China dissident Chen says wants to leave for U.S.

BEIJING Thu May 3, 2012 7:08am IST

A handout photo from US Embassy Beijing Press office shows blind activist Chen Guangcheng (2nd L) shaking hands with U.S. Assistant Secretary of State for East Asian and Pacific Affairs Kurt Campbell (2nd R) as they stand with U.S. Ambassador to China Gary Locke (C), in Beijing, May 2, 2012. REUTERS/US Embassy Beijing Press Office/Handout

A handout photo from US Embassy Beijing Press office shows blind activist Chen Guangcheng (2nd L) shaking hands with U.S. Assistant Secretary of State for East Asian and Pacific Affairs Kurt Campbell (2nd R) as they stand with U.S. Ambassador to China Gary Locke (C), in Beijing, May 2, 2012.

Credit: Reuters/US Embassy Beijing Press Office/Handout

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BEIJING (Reuters) - Blind Chinese dissident Chen Guangcheng wants to leave for the United States rather than stay in China, telling Reuters his safety cannot be assured under a U.S.-China deal that had persuaded him to give up refuge in the U.S. embassy in Beijing.

Chen left the embassy on Wednesday, where he had taken refuge for six days after escaping house arrest, appearing to be satisfied with a diplomatic solution which would have allowed he and his family to remain in China in better circumstances.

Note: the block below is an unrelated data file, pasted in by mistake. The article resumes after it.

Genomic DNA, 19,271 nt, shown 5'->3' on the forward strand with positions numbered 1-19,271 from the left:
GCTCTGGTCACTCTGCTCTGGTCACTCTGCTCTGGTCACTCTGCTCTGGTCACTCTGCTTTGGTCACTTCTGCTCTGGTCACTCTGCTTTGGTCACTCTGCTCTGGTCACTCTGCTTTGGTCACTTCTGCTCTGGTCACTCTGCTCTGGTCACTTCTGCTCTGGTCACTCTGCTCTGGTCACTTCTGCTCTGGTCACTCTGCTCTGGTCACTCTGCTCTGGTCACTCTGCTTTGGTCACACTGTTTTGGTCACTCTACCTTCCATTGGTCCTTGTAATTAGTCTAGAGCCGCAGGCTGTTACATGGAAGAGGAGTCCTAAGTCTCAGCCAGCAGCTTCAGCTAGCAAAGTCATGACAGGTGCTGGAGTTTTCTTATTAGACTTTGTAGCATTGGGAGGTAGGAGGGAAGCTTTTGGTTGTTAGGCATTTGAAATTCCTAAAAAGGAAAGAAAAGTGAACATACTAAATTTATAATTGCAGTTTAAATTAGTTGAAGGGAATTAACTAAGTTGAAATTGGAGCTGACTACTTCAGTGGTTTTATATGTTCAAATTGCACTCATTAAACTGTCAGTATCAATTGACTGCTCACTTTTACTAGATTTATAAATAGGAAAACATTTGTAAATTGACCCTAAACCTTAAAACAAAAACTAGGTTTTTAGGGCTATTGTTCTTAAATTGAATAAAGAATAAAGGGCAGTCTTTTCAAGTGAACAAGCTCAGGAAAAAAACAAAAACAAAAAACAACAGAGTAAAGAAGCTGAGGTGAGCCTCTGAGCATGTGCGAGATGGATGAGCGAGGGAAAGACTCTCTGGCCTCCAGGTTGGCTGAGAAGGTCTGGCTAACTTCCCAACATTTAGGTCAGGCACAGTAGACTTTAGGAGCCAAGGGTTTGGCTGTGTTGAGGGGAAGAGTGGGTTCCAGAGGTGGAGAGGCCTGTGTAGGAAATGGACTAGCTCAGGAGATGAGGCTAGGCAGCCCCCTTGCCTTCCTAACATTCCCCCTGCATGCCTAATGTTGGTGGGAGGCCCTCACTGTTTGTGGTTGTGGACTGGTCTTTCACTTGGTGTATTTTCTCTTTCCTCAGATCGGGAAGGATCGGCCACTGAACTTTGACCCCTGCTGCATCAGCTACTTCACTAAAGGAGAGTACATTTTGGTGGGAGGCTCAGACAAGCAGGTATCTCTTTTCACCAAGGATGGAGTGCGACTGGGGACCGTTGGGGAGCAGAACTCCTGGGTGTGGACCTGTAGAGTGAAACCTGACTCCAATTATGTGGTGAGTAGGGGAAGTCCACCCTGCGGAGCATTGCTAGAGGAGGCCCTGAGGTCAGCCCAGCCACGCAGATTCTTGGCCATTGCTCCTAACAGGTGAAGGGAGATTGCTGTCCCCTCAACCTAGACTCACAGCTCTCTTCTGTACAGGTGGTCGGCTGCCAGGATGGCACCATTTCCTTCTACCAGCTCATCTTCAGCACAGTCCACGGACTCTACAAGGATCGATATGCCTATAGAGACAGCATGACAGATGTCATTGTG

But Chen told Reuters on Thursday by phone from a Beijing hospital, where he was escorted by U.S. officials after leaving the embassy, that he had changed his mind after speaking to his wife.

Asked whether he now wished to stay in China or leave for the United States, Chen said: "Now I want to do the latter. That's what I hope."

"There are many reasons and considerations. The main one is that my rights and safety cannot be assured here," he added.

Chen, citing descriptions from his wife Yuan Weijing, said his family had been surrounded by Chinese officials who menaced them and inundated the family home.

"When I was inside the American embassy, I didn't have my family, and so I didn't understand some things. After I was able to meet them, my ideas changed."

Chen said he had still not had an opportunity to explain his changed ideas to U.S. officials.

"I hope the U.S. will help me leave immediately. I want to go there for medical treatment," he said.

(Reporting by Chris Buckley; Editing by John Mair and Mark Bendeich)

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